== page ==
It’s been nearly two years since COVID-19 first entered our awareness, and it’s had a huge impact on our way of life and our health. So, what do we know so far about the effects and the long-term health implications of COVID-19? Let’s dive in…

What is COVID-19?

COVID-19 is a contraction of the words coronavirus disease 2019. Coronaviruses are very common, and there are many different types, but COVID-19 is a particularly aggressive and contagious strain.

The most common symptoms of COVID-19 are a persistent cough, a fever and a loss of taste and/or smell. However, symptoms can also include fatigue, body aches, headache, congestion, sore throat, nausea or diarrhea.

The severity of your symptoms can vary greatly – whilst older people and people with certain pre-existing conditions are more susceptible, severe cases can affect anyone.

Most people will recover within a few weeks, but a growing number of people are reporting long-term symptoms.

What is Long Covid?

Whereas most people will find their symptoms are completely gone within 12 weeks, other people experience much more long-term effects. Even people whose symptoms were only mild at first can have long-term problems.

Symptoms of Long Covid include:

  • Extreme fatigue
  • Shortness of breath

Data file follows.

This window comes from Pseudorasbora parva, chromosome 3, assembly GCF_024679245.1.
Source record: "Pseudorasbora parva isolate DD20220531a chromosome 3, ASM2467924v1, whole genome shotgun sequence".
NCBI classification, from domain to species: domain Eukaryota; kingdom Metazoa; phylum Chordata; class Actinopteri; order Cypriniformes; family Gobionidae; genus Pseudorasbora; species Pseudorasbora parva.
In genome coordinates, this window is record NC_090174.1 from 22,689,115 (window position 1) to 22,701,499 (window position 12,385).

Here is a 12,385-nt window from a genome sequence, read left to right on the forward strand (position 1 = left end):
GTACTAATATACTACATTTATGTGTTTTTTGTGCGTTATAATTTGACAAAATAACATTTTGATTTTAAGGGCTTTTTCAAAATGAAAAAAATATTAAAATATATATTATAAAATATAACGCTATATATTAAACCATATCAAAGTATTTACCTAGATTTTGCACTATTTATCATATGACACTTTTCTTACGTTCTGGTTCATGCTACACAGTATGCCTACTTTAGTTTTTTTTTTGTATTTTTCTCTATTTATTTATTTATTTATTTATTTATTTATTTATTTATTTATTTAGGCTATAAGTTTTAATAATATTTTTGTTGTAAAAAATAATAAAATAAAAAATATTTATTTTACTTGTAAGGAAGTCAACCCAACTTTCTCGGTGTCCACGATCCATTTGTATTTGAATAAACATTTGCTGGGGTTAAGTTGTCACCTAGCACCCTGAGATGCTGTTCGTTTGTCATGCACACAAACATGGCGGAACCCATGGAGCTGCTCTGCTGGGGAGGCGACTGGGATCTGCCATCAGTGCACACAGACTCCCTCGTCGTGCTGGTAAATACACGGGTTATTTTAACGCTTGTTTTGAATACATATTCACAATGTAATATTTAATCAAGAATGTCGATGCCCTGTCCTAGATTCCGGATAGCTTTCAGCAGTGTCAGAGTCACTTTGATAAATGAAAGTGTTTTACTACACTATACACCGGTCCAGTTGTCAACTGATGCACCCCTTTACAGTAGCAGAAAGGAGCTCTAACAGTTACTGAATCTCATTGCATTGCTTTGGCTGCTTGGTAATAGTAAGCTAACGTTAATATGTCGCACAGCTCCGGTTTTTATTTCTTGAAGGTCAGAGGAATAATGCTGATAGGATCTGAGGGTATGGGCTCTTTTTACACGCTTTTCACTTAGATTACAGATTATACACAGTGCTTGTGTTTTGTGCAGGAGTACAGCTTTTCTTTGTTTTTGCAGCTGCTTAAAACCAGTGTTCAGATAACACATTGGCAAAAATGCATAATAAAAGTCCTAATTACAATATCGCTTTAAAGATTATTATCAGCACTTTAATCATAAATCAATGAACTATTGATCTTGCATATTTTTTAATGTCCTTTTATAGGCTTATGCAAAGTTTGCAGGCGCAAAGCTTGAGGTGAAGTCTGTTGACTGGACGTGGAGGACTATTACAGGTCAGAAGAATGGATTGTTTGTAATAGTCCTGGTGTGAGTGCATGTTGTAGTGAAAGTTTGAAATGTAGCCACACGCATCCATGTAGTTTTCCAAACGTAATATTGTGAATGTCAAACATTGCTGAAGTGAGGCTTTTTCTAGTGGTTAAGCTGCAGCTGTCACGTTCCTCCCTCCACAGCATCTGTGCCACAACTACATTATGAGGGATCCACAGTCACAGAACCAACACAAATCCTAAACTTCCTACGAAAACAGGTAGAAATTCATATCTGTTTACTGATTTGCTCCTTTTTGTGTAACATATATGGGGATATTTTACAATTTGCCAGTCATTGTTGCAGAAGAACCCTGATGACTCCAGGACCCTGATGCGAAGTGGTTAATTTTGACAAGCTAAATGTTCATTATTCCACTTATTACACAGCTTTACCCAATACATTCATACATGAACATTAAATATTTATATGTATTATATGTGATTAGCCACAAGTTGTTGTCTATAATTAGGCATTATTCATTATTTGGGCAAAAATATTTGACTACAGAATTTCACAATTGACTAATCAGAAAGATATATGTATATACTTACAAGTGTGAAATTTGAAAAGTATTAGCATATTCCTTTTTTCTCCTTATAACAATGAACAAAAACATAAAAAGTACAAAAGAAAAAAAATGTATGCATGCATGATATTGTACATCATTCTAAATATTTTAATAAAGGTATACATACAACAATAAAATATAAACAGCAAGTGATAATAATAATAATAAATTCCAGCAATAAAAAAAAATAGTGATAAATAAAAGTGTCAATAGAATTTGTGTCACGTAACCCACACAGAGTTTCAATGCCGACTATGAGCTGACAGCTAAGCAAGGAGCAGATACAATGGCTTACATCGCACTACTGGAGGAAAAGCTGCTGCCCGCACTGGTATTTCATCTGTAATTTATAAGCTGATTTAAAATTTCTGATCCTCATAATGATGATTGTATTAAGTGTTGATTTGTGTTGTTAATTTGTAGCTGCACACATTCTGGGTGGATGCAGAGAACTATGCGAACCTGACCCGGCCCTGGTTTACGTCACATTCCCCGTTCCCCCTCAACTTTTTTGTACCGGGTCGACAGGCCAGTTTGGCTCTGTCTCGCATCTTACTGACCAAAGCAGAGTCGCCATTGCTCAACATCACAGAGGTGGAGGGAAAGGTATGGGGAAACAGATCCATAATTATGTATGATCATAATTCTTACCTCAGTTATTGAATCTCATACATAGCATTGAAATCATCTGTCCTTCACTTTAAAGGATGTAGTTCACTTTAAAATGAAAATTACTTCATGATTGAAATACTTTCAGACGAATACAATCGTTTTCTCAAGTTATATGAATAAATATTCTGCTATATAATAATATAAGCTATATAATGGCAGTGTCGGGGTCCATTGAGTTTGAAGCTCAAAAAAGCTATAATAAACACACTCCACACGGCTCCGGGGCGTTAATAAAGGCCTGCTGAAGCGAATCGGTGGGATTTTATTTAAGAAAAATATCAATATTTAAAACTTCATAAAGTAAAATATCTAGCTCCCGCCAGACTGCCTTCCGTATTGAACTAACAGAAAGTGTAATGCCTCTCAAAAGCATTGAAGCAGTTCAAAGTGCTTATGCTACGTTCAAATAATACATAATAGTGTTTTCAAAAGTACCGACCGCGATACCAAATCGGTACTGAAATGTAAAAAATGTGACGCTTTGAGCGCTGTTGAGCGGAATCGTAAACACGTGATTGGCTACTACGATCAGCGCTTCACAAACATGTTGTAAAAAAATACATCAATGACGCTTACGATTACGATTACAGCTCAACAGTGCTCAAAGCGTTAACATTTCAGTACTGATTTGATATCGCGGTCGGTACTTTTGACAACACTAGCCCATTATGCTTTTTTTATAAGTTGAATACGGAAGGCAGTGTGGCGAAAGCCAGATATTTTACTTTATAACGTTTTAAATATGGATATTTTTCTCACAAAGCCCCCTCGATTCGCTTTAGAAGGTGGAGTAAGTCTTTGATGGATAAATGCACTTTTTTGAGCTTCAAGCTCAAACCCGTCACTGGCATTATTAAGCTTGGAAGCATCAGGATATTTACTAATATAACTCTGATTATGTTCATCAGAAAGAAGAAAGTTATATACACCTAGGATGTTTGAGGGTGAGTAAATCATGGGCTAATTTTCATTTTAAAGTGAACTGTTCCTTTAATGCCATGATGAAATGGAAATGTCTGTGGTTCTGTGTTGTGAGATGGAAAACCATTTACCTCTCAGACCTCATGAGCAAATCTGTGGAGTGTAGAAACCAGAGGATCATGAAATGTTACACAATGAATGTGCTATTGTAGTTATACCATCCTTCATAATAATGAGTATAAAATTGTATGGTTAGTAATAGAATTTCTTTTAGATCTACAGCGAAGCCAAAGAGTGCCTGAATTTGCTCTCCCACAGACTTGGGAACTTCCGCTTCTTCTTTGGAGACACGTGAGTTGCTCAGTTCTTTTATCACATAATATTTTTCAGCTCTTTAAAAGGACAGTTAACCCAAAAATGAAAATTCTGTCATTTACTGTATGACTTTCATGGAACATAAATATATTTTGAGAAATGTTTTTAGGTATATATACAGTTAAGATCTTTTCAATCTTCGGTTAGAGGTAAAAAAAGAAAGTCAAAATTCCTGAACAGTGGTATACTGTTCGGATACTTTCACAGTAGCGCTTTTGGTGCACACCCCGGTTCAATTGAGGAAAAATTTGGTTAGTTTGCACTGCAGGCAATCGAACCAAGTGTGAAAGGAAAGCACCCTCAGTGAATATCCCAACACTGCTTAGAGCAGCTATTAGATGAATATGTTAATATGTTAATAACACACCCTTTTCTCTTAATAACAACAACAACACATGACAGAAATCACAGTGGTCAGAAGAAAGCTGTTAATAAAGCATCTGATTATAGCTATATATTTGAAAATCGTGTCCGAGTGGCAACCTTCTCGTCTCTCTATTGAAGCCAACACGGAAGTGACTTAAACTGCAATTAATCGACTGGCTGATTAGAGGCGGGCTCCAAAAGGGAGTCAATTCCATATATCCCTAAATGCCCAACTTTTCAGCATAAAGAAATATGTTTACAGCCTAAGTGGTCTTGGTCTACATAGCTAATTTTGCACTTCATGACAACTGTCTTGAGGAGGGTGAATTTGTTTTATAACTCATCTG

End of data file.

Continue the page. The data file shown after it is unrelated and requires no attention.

• Pain or tightness in the chest
  • Memory or concentration problems
  • Dizziness
  • Joint pain
  • Depression or anxiety
  • Numbness or tingling
  • Nausea or diarrhea
  • Loss of appetite
  • Sleep problems
  • Rash
  • Changes to menstrual cycle
  • Changes to smell or taste

You must see a doctor if you experience long-term symptoms after contracting COVID-19. Remember if you do test positive for Covid to follow all appropriate safety precautions to avoid infecting anyone else.

What other long-term effects could COVID-19 have?

Some people who have experienced severe cases of COVID-19 may have multiorgan effects or autoimmune issues for weeks or months after the infection. Multiorgan effects can affect many, or even all body systems, including the heart, lungs, kidney, skin, and brain. Autoimmune conditions cause your immune system to attack healthy cells in your body as if they were foreign or damaged cells, causing inflammation or tissue damage.

In very rare cases, some people (mostly children) can develop MIS (multisystem inflammatory syndrome) following COVID-19 infection, where different body parts become inflamed.

Another potential secondary impact of COVID-19 can follow the need for hospitalisation. Any prolonged hospital stay can cause weakness, fatigue or problems with concentration. Some patients even develop post-traumatic stress disorder.

How can I prevent these symptoms? 

The best line of defence is to avoid contracting COVID-19. This means wearing face masks in public areas, washing and sanitising your hands regularly, maintaining social distancing and keeping indoor spaces well ventilated. Get a vaccine as soon as you can and follow any self-isolation guidelines as required.

If you have any concerns about your health or Covid after-effects, call us on +61 3 5381 1892 or email us at and we’ll be happy to discuss these with you.